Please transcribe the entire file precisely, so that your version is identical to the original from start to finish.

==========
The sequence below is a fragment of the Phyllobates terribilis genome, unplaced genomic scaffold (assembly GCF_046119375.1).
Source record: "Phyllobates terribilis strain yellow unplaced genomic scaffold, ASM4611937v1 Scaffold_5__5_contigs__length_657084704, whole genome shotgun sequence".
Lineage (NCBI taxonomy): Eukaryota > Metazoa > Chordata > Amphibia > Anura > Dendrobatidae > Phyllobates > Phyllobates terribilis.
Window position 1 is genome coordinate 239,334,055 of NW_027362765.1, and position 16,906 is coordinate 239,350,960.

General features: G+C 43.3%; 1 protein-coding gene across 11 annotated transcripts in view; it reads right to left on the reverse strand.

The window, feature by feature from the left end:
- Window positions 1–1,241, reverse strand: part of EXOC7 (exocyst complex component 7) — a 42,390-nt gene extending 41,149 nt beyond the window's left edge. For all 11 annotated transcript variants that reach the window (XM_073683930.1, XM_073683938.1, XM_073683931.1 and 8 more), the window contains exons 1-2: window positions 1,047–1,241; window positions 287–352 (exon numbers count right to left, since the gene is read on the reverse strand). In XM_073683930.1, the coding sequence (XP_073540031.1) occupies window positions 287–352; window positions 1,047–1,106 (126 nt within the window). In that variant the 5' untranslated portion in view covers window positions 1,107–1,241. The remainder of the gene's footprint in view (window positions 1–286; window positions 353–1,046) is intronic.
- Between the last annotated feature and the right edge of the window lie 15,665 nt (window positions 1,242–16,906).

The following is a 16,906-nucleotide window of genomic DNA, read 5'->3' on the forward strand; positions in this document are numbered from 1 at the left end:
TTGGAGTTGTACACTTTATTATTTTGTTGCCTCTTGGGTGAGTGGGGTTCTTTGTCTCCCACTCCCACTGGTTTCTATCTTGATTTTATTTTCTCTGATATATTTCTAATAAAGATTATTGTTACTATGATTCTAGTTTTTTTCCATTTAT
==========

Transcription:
The sequence below is a fragment of the Phyllobates terribilis genome, unplaced genomic scaffold (assembly GCF_046119375.1).
Source record: "Phyllobates terribilis strain yellow unplaced genomic scaffold, ASM4611937v1 Scaffold_5__5_contigs__length_657084704, whole genome shotgun sequence".
Lineage (NCBI taxonomy): Eukaryota > Metazoa > Chordata > Amphibia > Anura > Dendrobatidae > Phyllobates > Phyllobates terribilis.
Window position 1 is genome coordinate 239,334,055 of NW_027362765.1, and position 16,906 is coordinate 239,350,960.

General features: G+C 43.3%; 1 protein-coding gene across 11 annotated transcripts in view; it reads right to left on the reverse strand.

The window, feature by feature from the left end:
- Window positions 1–1,241, reverse strand: part of EXOC7 (exocyst complex component 7) — a 42,390-nt gene extending 41,149 nt beyond the window's left edge. For all 11 annotated transcript variants that reach the window (XM_073683930.1, XM_073683938.1, XM_073683931.1 and 8 more), the window contains exons 1-2: window positions 1,047–1,241; window positions 287–352 (exon numbers count right to left, since the gene is read on the reverse strand). In XM_073683930.1, the coding sequence (XP_073540031.1) occupies window positions 287–352; window positions 1,047–1,106 (126 nt within the window). In that variant the 5' untranslated portion in view covers window positions 1,107–1,241. The remainder of the gene's footprint in view (window positions 1–286; window positions 353–1,046) is intronic.
- Between the last annotated feature and the right edge of the window lie 15,665 nt (window positions 1,242–16,906).

The following is a 16,906-nucleotide window of genomic DNA, read 5'->3' on the forward strand; positions in this document are numbered from 1 at the left end:
TTGGAGTTGTACACTTTATTATTTTGTTGCCTCTTGGGTGAGTGGGGTTCTTTGTCTCCCACTCCCACTGGTTTCTATCTTGATTTTATTTTCTCTGATATATTTCTAATAAAGATTATTGTTACTATGATTCTAGTTTTTTTCCATTTAT